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When running the following query

UPDATE Invoices
SET PaymentTotal = 1
FROM Vendors
WHERE Vendors.VendorID = 34 -- true for some row

SQL Server updates all records in Invoices. However, when the condition does not match any row in the Vendors table:

UPDATE Invoices
SET PaymentTotal = 1
FROM Vendors
WHERE Vendors.VendorID = -34 -- false for all rows

no rows get updated. WHY?

Edit: This is a COMPLETELY academic question and I understand that this is not the ideal way to write queries.

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2 Answers

up vote 1 down vote accepted

Your original query:

UPDATE Invoices
SET PaymentTotal = 1
FROM Vendors
WHERE Vendors.VendorID = 34

is equivalent to:

update i set paymenttotal = 1
from vendors v
cross join invoices i
where v.vendorid = 34

the cross join returns the product of the two sets and when vendors is reduced to an empty set with the criteria v.vendorid = -34 then the resulting set is empty because anything multiplied by zero is zero.

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This is a completely academic question (I edited the original post to indicate as much) and I understand that this is not the ideal way to write queries. –  JRobinson Dec 4 '12 at 1:30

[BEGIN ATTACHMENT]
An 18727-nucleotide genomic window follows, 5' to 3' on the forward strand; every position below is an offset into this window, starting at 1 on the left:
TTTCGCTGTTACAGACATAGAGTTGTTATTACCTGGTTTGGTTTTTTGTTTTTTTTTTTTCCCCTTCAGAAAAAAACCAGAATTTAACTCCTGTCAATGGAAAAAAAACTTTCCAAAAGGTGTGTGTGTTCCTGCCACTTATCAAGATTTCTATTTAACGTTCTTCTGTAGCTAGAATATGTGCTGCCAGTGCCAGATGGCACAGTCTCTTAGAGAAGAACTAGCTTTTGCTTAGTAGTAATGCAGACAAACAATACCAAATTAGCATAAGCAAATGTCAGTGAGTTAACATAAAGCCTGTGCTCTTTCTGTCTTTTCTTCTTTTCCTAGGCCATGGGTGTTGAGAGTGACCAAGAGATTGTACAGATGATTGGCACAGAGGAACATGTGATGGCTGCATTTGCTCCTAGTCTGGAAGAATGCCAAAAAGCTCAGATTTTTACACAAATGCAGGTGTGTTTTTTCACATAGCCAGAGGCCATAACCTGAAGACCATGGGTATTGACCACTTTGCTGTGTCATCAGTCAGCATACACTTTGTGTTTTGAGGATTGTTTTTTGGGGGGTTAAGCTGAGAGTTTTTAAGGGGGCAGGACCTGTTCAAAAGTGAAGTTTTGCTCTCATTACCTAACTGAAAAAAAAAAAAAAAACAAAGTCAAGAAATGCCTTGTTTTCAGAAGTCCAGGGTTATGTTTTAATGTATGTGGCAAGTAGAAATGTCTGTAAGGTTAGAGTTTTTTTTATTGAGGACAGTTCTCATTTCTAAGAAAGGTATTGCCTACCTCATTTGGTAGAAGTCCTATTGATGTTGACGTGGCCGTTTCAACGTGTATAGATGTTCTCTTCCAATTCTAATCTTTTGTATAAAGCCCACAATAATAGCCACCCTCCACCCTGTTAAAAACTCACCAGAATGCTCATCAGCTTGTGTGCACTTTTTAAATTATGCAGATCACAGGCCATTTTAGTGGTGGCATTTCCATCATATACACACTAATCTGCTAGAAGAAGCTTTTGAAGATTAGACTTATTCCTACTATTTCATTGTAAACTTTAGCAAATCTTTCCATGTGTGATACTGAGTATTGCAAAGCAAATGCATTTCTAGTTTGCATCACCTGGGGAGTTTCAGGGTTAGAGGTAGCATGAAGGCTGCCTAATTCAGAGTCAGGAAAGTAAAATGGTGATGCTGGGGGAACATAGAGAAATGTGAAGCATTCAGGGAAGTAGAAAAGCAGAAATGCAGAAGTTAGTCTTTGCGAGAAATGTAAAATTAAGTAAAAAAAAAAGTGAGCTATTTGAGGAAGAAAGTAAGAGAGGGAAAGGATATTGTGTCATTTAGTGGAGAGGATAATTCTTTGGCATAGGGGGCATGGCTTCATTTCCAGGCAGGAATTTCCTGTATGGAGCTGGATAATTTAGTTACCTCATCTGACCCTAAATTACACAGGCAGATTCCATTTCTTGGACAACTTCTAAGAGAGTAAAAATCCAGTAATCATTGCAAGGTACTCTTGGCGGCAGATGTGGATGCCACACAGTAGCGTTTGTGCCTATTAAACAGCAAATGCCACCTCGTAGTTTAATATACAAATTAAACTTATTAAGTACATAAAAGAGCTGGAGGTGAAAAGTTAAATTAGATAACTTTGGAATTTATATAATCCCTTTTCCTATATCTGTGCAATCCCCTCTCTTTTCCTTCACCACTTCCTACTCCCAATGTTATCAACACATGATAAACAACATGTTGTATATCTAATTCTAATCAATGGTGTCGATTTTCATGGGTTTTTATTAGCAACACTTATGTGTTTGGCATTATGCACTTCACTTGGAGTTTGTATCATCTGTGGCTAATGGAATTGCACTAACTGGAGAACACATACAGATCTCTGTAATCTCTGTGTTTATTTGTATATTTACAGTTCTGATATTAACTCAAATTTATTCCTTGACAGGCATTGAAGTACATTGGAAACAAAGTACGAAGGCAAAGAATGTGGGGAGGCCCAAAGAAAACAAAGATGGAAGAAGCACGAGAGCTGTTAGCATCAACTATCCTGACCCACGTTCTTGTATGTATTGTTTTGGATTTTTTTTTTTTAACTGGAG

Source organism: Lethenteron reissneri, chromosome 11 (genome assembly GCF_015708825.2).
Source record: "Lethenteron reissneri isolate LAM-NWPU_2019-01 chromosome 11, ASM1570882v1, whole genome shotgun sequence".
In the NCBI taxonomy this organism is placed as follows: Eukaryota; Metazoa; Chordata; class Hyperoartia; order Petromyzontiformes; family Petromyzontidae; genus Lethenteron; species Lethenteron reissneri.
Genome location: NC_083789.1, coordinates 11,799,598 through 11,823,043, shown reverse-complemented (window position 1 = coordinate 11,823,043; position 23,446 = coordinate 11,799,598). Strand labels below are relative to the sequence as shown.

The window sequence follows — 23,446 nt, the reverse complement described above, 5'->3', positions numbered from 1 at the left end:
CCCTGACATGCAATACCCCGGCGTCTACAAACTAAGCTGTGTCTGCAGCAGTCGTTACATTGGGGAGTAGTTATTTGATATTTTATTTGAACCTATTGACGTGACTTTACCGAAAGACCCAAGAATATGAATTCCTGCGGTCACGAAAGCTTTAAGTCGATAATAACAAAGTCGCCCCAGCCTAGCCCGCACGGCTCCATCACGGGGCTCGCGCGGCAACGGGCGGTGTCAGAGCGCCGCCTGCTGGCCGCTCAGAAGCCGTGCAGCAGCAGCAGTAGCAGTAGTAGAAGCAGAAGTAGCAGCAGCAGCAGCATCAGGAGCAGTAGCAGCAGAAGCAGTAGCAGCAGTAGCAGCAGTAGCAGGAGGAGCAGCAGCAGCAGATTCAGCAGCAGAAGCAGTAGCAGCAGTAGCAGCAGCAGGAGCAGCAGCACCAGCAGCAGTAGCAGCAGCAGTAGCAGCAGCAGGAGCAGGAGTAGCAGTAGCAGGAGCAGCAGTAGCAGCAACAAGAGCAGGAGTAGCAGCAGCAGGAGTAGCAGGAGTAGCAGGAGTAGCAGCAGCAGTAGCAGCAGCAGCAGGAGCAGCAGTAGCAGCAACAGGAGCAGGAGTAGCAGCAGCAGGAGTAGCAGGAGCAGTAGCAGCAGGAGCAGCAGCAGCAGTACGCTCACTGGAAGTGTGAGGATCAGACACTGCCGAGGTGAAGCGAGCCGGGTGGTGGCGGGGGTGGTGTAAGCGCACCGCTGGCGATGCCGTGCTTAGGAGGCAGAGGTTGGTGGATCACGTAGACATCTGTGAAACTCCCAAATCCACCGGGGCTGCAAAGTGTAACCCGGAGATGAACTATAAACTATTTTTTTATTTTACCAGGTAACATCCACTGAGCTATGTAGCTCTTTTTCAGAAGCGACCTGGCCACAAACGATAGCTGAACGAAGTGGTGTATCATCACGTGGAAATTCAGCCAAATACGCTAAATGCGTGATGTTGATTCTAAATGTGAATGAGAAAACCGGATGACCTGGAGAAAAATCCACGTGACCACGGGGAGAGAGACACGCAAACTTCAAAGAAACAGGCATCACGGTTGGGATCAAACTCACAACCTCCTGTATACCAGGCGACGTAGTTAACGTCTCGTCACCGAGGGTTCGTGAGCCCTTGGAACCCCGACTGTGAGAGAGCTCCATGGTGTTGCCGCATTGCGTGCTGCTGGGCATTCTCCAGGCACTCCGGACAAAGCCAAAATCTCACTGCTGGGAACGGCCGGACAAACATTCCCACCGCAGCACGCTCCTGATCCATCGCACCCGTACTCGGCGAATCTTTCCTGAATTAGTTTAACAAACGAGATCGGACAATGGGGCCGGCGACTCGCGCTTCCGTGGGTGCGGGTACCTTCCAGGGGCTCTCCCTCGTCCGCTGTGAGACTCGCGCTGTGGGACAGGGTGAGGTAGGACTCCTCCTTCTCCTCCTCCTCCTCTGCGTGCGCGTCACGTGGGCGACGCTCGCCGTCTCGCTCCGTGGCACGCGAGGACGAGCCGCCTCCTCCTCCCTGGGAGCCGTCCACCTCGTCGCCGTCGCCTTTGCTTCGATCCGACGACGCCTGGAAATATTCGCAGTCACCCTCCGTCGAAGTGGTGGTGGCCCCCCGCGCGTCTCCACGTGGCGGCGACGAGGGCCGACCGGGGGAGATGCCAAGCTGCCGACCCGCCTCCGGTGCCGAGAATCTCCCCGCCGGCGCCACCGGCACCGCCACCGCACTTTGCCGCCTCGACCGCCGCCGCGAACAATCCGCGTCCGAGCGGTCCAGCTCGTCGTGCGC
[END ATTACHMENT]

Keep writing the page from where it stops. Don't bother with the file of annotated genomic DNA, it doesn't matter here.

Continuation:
@JonathanRobinson I modified my answer to better explain what you've observed –  gordy Dec 4 '12 at 2:23
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It's because the WHERE clause is evaluated to true in the first case for every value in Invoices (there exists a Vendor whose ID is 34) so every record gets updated and vice versa when ID=-34 -- no records are updated because VendorID=-34 is always false.

For example, let's say we have set Invoices I {... does not matter ... } and Vendors V.VendorIDs {1 .. 35}.

set PaymentTotal = 1 when VendorID=34 exists  
-- 34 exists so this is executed

set PaymentTotal = 1 when VendorID=-34 exists
-- -34 does not exists so this is never executed

These are set operations between unrelated sets so the results won't be expected (without going through this type of analysis).

If you were to relate them (like the query below), then this logic changes and you get "expected" results.


I believe you want something along these lines:

UPDATE Invoices
SET PaymentTotal = 1
FROM Vendors
WHERE Vendors.VendorID = 34 and Invoices.VendorID = Vendors.VendorID

... and I'm assuming you don't actually know the VendorID but rather another Vendor field such that this query makes sense (since there's no use querying another table if you already know the ID).

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This is a completely academic question (I edited the original post to indicate as much) and I understand that this is not the ideal way to write queries. –  JRobinson Dec 4 '12 at 1:30
    
@JonathanRobinson: The first paragraph addresses the academic part but I will expand. –  Austin Salonen Dec 4 '12 at 1:31
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